Художественная литература

Bruce Sterling. The Agberg Ideology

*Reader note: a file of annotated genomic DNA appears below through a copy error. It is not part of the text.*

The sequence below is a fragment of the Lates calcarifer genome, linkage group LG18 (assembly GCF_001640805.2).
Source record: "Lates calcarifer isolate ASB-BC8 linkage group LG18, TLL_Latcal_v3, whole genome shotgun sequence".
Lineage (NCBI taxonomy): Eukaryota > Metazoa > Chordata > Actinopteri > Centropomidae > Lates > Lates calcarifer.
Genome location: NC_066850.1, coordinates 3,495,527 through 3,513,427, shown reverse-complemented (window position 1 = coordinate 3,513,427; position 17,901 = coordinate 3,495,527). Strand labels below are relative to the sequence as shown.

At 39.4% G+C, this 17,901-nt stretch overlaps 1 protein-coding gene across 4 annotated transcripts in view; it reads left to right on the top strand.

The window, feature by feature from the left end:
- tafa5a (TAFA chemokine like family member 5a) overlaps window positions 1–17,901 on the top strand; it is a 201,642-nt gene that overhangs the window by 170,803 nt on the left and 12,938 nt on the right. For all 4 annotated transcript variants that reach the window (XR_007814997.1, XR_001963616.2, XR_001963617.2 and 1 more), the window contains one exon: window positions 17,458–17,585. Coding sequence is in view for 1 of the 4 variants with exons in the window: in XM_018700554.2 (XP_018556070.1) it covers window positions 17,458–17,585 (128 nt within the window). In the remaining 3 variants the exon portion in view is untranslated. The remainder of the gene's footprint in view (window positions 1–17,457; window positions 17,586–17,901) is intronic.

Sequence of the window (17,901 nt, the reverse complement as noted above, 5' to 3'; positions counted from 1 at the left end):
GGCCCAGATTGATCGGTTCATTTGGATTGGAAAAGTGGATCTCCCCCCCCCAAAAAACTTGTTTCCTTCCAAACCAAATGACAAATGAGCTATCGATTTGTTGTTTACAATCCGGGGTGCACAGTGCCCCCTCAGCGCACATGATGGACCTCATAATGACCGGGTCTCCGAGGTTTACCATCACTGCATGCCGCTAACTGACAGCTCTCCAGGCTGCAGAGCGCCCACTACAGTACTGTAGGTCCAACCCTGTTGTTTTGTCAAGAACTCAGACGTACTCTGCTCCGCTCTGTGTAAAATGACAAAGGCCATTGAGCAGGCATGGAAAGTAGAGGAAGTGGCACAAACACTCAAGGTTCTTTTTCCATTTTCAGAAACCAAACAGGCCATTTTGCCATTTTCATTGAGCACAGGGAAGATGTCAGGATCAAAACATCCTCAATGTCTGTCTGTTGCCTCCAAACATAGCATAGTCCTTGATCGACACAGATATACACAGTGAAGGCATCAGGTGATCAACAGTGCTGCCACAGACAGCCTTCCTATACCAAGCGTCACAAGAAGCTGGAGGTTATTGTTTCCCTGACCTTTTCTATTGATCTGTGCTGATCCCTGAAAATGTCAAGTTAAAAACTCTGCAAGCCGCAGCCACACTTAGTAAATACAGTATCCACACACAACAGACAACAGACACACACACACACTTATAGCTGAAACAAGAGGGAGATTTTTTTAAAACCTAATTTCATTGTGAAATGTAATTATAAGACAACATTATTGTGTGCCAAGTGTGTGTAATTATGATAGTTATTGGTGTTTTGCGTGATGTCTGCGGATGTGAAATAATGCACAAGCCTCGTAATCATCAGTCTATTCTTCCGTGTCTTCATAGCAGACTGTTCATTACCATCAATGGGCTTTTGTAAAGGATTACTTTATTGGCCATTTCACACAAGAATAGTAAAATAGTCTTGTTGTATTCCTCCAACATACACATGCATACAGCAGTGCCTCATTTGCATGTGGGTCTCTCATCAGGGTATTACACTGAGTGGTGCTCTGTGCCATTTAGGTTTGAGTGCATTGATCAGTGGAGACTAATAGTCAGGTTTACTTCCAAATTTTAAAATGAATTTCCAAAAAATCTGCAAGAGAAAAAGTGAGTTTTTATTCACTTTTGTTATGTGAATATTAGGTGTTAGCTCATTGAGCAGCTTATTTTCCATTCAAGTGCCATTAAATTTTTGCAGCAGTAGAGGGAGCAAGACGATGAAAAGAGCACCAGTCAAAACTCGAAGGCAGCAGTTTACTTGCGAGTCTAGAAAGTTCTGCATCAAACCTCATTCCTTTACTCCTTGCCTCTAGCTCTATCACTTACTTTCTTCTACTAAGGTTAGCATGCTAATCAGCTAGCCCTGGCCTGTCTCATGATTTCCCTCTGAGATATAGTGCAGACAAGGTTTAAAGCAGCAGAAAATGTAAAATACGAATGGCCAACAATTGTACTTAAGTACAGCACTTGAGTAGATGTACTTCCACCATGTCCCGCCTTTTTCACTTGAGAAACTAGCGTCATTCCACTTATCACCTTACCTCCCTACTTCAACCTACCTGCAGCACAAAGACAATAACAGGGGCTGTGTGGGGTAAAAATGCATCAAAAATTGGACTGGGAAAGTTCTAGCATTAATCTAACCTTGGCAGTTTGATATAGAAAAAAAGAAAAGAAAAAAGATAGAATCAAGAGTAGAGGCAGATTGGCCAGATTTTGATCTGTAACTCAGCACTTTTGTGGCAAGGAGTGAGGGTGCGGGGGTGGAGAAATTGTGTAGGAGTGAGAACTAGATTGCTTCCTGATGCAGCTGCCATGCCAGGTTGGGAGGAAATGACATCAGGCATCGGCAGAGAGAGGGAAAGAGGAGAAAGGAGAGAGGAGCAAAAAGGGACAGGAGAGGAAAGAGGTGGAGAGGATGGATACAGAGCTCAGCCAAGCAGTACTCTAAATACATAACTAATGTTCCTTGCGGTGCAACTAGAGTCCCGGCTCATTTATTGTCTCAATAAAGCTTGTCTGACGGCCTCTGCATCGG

CATSCAN 4 "The Agberg Ideology" To speak with precision about the fantastic is like loading mercury with a pitchfork. Yet some are driven to confront this challenge. On occasion, a veteran SF writer will seriously and directly discuss the craft of writing science fiction. A few have risked doing this in cold print. Damon Knight, for instance. James Blish (under a pseudonym.) Now Robert Silverberg steps deliberately into their shoes, with _Robert Silverberg's Worlds of Wonder: Exploring the Craft of Science Fiction_ (Warner Books, 1987, $17.95). Here are thirteen classic SF stories by well- known genre authors. Most first appeared in genre magazines during the 1950s. These are stories which impressed Silverberg mightily as he began his career. They are stories whose values he tried hard to understand and assimilate. Each story is followed by Silverberg's careful, analytical notes. And this stuff, ladies and gents, is the SF McCoy. It's all shirtsleeve, street-level science fiction; every story in here is thoroughly crash- tested and cruises like a vintage Chevy. _Worlds of Wonder_ is remarkable for its sober lack of pretension. There's no high-tone guff here about how SF should claim royal descent from Lucian, or Cyrano de Bergerac, or Mary Shelley. Credit is given where credit is due. The genre's real founders were twentieth-century weirdos, whacking away at their manual typewriters, with amazing persistence and energy, for sweatshop pay. They had a definite commonality of interest. Something more than a mere professional fraternity. Kind of like a disease. In a long, revelatory introduction, Silverberg describes his own first exposure to the vectors of the cultural virus: SF books. "I think I was eleven, maybe twelve . . . [The] impact on me was overwhelming. I can still taste and feel the extraordinary sensations they awakened in me: it was a physiological thing, a distinct excitement, a certain metabolic quickening at the mere thought of handling them, let alone reading them. It must be like that for every new reader--apocalyptic thunderbolts and eerie unfamiliar music accompany you as you lurch and stagger, awed and shaken, into a bewildering new world of ideas and images, which is exactly the place you've been hoping to find all your life." If this paragraph speaks to your very soul with the tongue of angels, then you need this anthology. Buy it immediately, read it carefully. It's full of home truths you won't find anywhere else. This book is Silverberg's vicarious gift to his younger self, the teenager described in his autobiographical introduction: an itchy, over-bright kid, filled with the feverish conviction that to become a Science Fiction Writer must surely be the moral pinnacle of the human condition. And Silverberg knows very well that the kids are still out there, and that the virus still spreads. He can feel their hot little hands reaching out plaintively in the dark. And he's willing, with a very genuine magnanimity, to help these sufferers out. Just as he himself was helped by an earlier SF generation, by Mr. Kornbluth, and Mr. Knight, and Mr. and Mrs. Kuttner, and all those other rad folks with names full of consonants. Silverberg explains his motives clearly, early on. Then he discusses his qualifications to teach the SF craft. He mentions his many awards, his fine reviews, his length of service in the SF field, and, especially, his success at earning a living. It's a very down-home, pragmatic argument, with an aw-shucks, workin'-guy, just-folks attitude very typical of the American SF milieu. Silverberg doesn't claim superior knowledge of writerly principle (as he might well). He doesn't openly pose as a theorist or ideologue, but as a modest craftsman, offering rules of thumb. I certainly don't scorn this offer, but I do wonder at it. Such modesty may well seem laudable, but its unspoken implications are unsettling. It seems to show an unwillingness to tackle SF's basic roots, to est ablish a solid conceptual grounding. SF remains pitchforked mercury, jelly nailed to a tree; there are ways to strain a living out of this ichor, but very few solid islands of theory. Silverberg's proffered definition of science fiction shows the gooeyness immediately. The definition is rather long, and comes in four points: 1. An underlying speculative concept, systematically developed in a way that amounts to an exploration of the consequences of allowing such a departure from known reality to impinge on the universe as we know it. 2. An awareness by the writer of the structural underpinnings (the "body of scientific knowledge") of our known reality, as it is currently understood, so that the speculative aspects of the story are founded on conscious and thoughtful departures from those underpinnings rather than on blithe ignorance. 3. Imposition by the writer of a sense of limitations somewhere in the assumptions of the story . . . 4. A subliminal knowledge of the feel and texture of true science fiction, as defined in a circular and subjective way from long acquaintance with it. SF is notoriously hard to define, and this attempt seems about as good as anyone else's, so far. Hard thinking went into it, and it deserves attention. Yet point four is pure tautology. It is the Damon Knight dictum of "SF is what I point at when I say `SF,'" which is very true indeed. But this can't conceal deep conceptual difficulties. Here is Silverberg defining a "Story." "A story is a machine that enlightens: a little ticking contrivance . . . It is a pocket universe . . . It is an exercise in vicarious experience . . . It is a ritual of exorcism and purgation. It is a set of patterns and formulas. It is a verbal object, an incantation made up of rhythms and sounds." Very fluent, very nice. But: "A science fiction story is all those things at once, and something more." Oh? What is this "something more?" And why does it take second billing to the standard functions of a generalized "stor y?" How can we be certain that "SF" is not, in fact, something basically alien to "Story-telling?" "Science fiction is a branch of fantasy," Silverberg asserts, finding us a cozy spot under the sheltering tree of Literature. Yet how do we really know that SF is a "branch" at all? The alternative would be to state that science fiction is not a true kind of "fiction" at all, but something genuinely monstrous. Something that limps and heaves and convulses, without real antecedents, in a conceptual no-man's land. Silverberg would not like to think this; but he never genuinely refutes it. Yet there is striking evidence of it, even in _Worlds of Wonder_ itself. Silverberg refers to "antediluvian SF magazines, such as _Science_ Wonder Stories from 1929 and _Amazing Stories_ from 1932 . . . The primitive technique of many of the authors didn't include such frills as the ability to create characters or write dialogue . . . [T]he editors of the early science fiction magazines had found it necessary to rely on hobbyists with humpty-dumpty narrative skills; the true storytellers were off writing for the other pulp magazines, knocking out westerns or adventure tales with half the effort for twice the pay." A nicely dismissive turn of phrase. But notice how we confront, even in very early genre history, two distinct castes of writer. We have the "real storytellers," pulling down heavy bread writing westerns, and "humpty-dumpty hobbyists" writing this weird-ass stuff that doesn't even have real dialogue in it. A further impudent question suggests itself: if these "storytellers" were so "real," how come they're not still writing successfully today for _Argosy_ and _Spicy Stories_ and _Aryan Atrocity Adventure_? How come, among the former plethora of pulp fiction magazines, the science fiction zines still survive? Did the "storytellers" somehow ride in off the range to rescue Humpty Dumpty? If so, why couldn't they protect their own herd? What does "science fiction" really owe to "fiction ," anyway? This conceptual difficulty will simply not go away, ladies and gentlemen. It is a cognitive dissonance at the heart of our genre. Here is John Kessel, suffering the ideological itch, Eighties version, in _SF Eye_ #1: "Plot, character and style are not mere icing . . . Any fiction that conceives of itself as a vehicle for something called `ideas' that can be inserted into and taken out of the story like a passenger in a Toyota is doomed, in my perhaps staid and outmoded opinion, to a very low level of achievement." A "low level of achievement." Not even Humpty Dumpty really wants this. But what is the "passenger," and what are the "frills?" Is it the "storytelling," or is it the "something more?" Kessel hits a nerve when he demands, "What do you mean by an `idea' anyway?" What a difficult question this is! The craft of storytelling has been explored for many centuries, in many cultures. Blish called it "a huge body of available technique," and angrily demanded its full use within SF. And in _Worlds of Wonder_, Silverberg does his level best lo convey the basic mechanics. Definitions fly, helpful hints abound. A story is "the working out of a conflict." A story "has to be built around a pattern of oppositions." Storytelling can be summed up in a three-word formula: "purpose, passion, perception." And on and on. But where are we to find the craft of the "something more"? What in hell *is* the "something more"? "Ideas" hardly begins to describe it. Is it "wonder"? Is it "transcendence"? Is it "visionary drive," or "conceptual novelty," or even "cosmic fear"? Here is Silverberg, at the very end of his book: "It was that exhilaration and excitement that drew us to science fiction in the first place, almost invariably when we were very young; it was for the sake of that exhilaration and excitement that we took up the writing of it, and it was to facilitate the expression of our visions and fantasies that we devoted ourselves with such zeal to the study of the art and craft of writing." Very well put, but the dichotomy lurches up again. The art and craft of writing *what*, exactly? In this paragraph, the "visions and fantasies" briefly seize the driver's seat of the Kessel Toyota. But they soon dissipate into phantoms again. Because they are so ill-defined, so mercurial, so desperately lacking in basic conceptual soundness. They are our stock in trade, our raison d'etre, and we still don't know what to make of them. _Worlds of Wonder_ may well be the best book ever published about the craft of science fiction. Silverberg works nobly, and he deserves great credit. The unspoken pain that lies beneath the surface of his book is something with which the genre has never successfully come to terms. The argument is as fresh today as it was in the days of _Science Wonder Stories_. This conflict goes very deep indeed. It is not a problem confined to the craft of writing SF. It seems to me to be a schism of the modern Western mindset, a basic lack of cultural integration between what we feel, and what we know. It is an inability to speak naturally, with conviction from the heart, of the things that Western rationality has taught us. This is a profound problem, and the fact that science fiction deals with it so directly, is a sign of science fiction's cultural importance. We have no guarantee that this conflict will *ever* be resolved. It may not be resolvable. SF writers have begun careers, succeeded greatly, grown old and honored, and died in the shadow of this dissonance. We may forever have SF "stories" whose narrative structure is buboed with expository lumps. We may always have escapist pulp adventures that avoid true imagination, substituting the bogus exoticism that Blish defined as "calling a rabbit a `smeerp.'" We may even have beautifully written, deeply moving tales of classic human conflict--with only a reluctant dab of genre flavor. Or we may have the opposite: the legacy of Stapledon, Gernsback, and Lem, those non-stories bereft of emotional impact and human interest, the constructions Silverberg rightly calls "vignettes" and "reports." I don't see any stories in _Worlds of Wonder_ that resolve this dichotomy. They're swell stories, and they deliver the genre payoff in full. But many of them contradict Silverberg's most basic assertions about "storytelling." "Four in One" by Damon Knight is a political parable whose hero is a rock-ribbed Competent Man whose reactions are utterly nonhuman. "Fondly Fahrenheit" by Alfred Bester is a one-shot tour-de-force dependent on weird grammatical manipulation. "Hothouse" by Brian Aldiss is a visionary picaresque with almost no conventional structure. "The New Prime" by Jack Vance is six jampacked alien vignettes very loosely stitched together. "Day Million" showcases Frederik Pohl bluntly haranguing his readers. It's as if Silverberg picked these stories deliberately to demonstrate a deep distrust of his own advice. But to learn to tell "good stories" is excellent advice for any kind of writer, isn't it? Well- constructed "stories" will certainly sell in science fiction. They will win awards, and bring whatever fame and wealth is locally available. Silverberg knows this is true. His own career proves it. His work possesses great technical facility. He writes stories with compelling opening hooks, with no extraneous detail, with paragraphs that mesh, with dialogue that advances the plot, with neatly balanced beginnings, middles and ends. And yet, this ability has not been a total Royal Road to success for him. Tactfully perhaps, but rather surprisingly, _Worlds of Wonder_ does not mention Silverberg's four-year "retirement" from SF during the '70s. For those who missed it, there was a dust-up in 1976, when Silverberg publicly complained that his work in SF was not garnering the critical acclaim that its manifest virtues deserved. These were the days of _Dying Inside_, _The Book of Skulls_, _Shadrach in the Furnace_--sophisticated novels with deep, intense character studies, of unimpeachable literary merit. Silverberg was not alone in his conclusion that these groundbreaking works were pearls cast before swine. Those who shared Silverberg's literary convictions could only regard the tepid response of the SF public as philistinism. But was it really? Critics still complain at him today; take Geoff Ryman's review of _The Conglomeroid Cocktail Party_, a recent Silverberg collection, in _Foundation_ 37. "He is determined to write beautifully and does . . . He has most of the field beaten by an Olympic mile." And yet: "As practiced by Silverberg, SF is a minor art form, like some kinds of verse, to be admired for its surface polish and adherence to form." This critical plaint is a symptom of hunger for the "something more." But where are we to find its mercurial secrets? Not in the storytelling alembics of _Worlds of Wonder_. Why, then, is Silverberg's book so very valuable to the SF writer of ambition? There are many reasons. Silverberg's candid reminiscences casts vital light into the social history of the genre. The deep structures of our subculture, of our traditions, must be understood by anyone who wants to transcend them. To have no "ideology," no theory of SF and its larger purposes, is to be the unknowing puppet of its unwritten rules. These invisible traditions are actually only older theories, now disguised as common sense. The same goes for traditional story values. Blatant solecisms are the Achilles heel of the wild- eyed SF visionary. If this collection teaches anything, it's that one can pull the weirdest, wackiest, off-the-wall moves in SF, and still win big. But one must do this deliberately, with a real understanding of thee consequences. One must learn to recognize, and avoid, the elementary blunders of bad fiction: the saidbookisms, the point-of-view violations, the careless lapses of logic, the pointless digressions, the idiot plots, the insulting cliches of character. _Worlds of Wonder_ is a handbook for accomplishing that. It's kindly and avuncular and accessible and fun to read. And some readers are in special luck. You may be one of them. You may be a young Robert Silverberg, a mindblown, too-smart kid, dying to do to the innocent what past SF writers have done to you. You may be boiling over with the Holy Spirit, yet wondering how you will ever find the knack, the discipline, to put your thoughts into a form that compels attention from an audience, a form that will break you into print. If you are this person, _Worlds of Wonder_ is a precious gift. It is your battle plan.